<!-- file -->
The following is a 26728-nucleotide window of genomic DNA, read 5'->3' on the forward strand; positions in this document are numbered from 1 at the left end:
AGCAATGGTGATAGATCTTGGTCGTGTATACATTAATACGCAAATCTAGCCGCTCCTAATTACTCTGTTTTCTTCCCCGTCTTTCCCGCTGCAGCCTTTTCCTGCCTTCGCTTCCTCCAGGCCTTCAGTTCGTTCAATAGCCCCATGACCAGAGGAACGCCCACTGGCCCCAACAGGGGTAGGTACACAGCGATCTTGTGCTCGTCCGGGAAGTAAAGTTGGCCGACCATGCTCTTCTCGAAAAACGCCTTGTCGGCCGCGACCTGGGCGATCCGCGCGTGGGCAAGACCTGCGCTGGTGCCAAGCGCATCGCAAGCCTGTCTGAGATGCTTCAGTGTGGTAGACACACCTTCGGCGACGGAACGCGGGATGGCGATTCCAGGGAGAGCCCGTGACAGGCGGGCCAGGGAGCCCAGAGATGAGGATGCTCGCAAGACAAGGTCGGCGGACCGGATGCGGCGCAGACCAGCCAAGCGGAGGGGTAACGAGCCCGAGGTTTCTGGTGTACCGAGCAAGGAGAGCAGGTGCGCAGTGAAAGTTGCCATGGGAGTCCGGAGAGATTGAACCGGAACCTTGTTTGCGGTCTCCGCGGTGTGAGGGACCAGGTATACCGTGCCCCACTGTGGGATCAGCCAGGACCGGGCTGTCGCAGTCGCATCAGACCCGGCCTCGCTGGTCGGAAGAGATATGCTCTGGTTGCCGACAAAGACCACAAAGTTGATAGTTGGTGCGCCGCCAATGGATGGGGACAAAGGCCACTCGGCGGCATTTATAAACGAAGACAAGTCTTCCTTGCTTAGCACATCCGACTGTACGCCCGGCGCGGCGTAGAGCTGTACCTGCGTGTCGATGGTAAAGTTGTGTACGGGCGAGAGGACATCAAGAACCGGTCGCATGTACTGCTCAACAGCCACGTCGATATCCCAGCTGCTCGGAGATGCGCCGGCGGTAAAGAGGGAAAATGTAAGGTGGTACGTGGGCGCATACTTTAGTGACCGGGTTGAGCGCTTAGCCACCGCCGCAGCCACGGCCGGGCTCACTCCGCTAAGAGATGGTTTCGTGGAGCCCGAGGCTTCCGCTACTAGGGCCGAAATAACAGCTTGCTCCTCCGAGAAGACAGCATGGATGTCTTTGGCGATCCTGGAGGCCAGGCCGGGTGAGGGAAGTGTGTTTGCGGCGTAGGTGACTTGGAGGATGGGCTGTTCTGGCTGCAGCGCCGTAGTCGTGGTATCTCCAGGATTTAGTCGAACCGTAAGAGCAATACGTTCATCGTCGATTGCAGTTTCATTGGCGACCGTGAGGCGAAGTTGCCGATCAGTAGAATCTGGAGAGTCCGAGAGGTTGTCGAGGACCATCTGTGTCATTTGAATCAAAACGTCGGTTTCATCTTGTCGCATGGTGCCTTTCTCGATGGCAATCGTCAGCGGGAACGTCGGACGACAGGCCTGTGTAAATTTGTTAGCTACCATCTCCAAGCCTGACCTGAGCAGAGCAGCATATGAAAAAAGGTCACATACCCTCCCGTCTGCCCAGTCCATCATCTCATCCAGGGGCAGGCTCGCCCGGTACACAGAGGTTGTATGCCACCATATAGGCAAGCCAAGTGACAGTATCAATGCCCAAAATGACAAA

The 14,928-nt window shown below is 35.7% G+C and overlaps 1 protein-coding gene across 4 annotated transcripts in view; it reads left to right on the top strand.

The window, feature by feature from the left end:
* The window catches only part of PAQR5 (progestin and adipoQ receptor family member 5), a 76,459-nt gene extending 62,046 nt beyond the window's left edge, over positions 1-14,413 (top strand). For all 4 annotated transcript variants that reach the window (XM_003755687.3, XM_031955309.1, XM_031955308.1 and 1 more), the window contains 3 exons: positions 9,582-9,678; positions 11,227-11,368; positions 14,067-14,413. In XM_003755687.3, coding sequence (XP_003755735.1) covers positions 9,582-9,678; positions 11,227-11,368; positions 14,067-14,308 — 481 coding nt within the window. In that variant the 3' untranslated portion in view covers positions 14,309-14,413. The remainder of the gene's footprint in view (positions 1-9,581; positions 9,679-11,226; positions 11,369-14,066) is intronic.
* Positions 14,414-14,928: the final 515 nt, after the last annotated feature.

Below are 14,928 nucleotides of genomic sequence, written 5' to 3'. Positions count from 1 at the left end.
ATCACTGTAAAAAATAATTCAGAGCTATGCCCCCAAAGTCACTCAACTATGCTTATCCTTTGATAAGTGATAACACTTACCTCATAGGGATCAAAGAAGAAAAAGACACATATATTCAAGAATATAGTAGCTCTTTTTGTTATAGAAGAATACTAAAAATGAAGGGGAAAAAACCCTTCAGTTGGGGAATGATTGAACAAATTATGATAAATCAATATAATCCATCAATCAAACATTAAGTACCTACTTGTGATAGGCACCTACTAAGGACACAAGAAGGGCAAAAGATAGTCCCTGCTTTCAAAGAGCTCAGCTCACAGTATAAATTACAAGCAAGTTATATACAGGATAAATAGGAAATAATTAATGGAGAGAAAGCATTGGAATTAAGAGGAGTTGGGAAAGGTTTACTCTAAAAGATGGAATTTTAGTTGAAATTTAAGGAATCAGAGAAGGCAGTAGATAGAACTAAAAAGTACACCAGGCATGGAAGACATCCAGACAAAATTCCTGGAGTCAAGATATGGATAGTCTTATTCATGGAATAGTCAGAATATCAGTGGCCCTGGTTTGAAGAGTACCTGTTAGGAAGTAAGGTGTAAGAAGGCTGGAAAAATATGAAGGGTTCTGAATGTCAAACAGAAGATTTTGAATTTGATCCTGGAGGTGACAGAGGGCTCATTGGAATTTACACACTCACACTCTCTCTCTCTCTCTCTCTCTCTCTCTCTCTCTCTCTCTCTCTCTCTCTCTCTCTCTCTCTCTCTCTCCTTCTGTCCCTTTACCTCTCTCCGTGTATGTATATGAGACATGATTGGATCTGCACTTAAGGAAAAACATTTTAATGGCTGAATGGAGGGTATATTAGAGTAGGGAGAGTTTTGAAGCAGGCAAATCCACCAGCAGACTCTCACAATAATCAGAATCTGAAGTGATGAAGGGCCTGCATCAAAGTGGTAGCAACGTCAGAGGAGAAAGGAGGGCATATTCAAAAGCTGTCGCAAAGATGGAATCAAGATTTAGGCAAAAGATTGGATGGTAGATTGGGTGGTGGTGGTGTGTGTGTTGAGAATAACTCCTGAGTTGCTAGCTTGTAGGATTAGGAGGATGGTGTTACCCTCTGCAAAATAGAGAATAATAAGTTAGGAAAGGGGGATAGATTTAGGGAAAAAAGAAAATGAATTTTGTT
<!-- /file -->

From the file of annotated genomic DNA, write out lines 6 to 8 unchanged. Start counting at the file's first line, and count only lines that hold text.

* Positions 14,414-14,928: the final 515 nt, after the last annotated feature.

Below are 14,928 nucleotides of genomic sequence, written 5' to 3'. Positions count from 1 at the left end.
ATCACTGTAAAAAATAATTCAGAGCTATGCCCCCAAAGTCACTCAACTATGCTTATCCTTTGATAAGTGATAACACTTACCTCATAGGGATCAAAGAAGAAAAAGACACATATATTCAAGAATATAGTAGCTCTTTTTGTTATAGAAGAATACTAAAAATGAAGGGGAAAAAACCCTTCAGTTGGGGAATGATTGAACAAATTATGATAAATCAATATAATCCATCAATCAAACATTAAGTACCTACTTGTGATAGGCACCTACTAAGGACACAAGAAGGGCAAAAGATAGTCCCTGCTTTCAAAGAGCTCAGCTCACAGTATAAATTACAAGCAAGTTATATACAGGATAAATAGGAAATAATTAATGGAGAGAAAGCATTGGAATTAAGAGGAGTTGGGAAAGGTTTACTCTAAAAGATGGAATTTTAGTTGAAATTTAAGGAATCAGAGAAGGCAGTAGATAGAACTAAAAAGTACACCAGGCATGGAAGACATCCAGACAAAATTCCTGGAGTCAAGATATGGATAGTCTTATTCATGGAATAGTCAGAATATCAGTGGCCCTGGTTTGAAGAGTACCTGTTAGGAAGTAAGGTGTAAGAAGGCTGGAAAAATATGAAGGGTTCTGAATGTCAAACAGAAGATTTTGAATTTGATCCTGGAGGTGACAGAGGGCTCATTGGAATTTACACACTCACACTCTCTCTCTCTCTCTCTCTCTCTCTCTCTCTCTCTCTCTCTCTCTCTCTCTCTCTCTCTCTCTCTCTCCTTCTGTCCCTTTACCTCTCTCCGTGTATGTATATGAGACATGATTGGATCTGCACTTAAGGAAAAACATTTTAATGGCTGAATGGAGGGTATATTAGAGTAGGGAGAGTTTTGAAGCAGGCAAATCCACCAGCAGACTCTCACAATAATCAGAATCTGAAGTGATGAAGGGCCTGCATCAAAGTGGTAGCAACGTCAGAGGAGAAAGGAGGGCATATTCAAAAGCTGTCGCAAAGATGGAATCAAGATTTAGGCAAAAGATTGGATGGTAGATTGGGTGGTGGTGGTGTGTGTGTTGAGAATAACTCCTGAGTTGCTAGCTTGTAGGATTAGGAGGATGGTGTTACCCTCTGCAAAATAGAGAATAATAAGTTAGGAAAGGGGGATAGATTTAGGGAAAAAAGAAAATGAATTTTGTT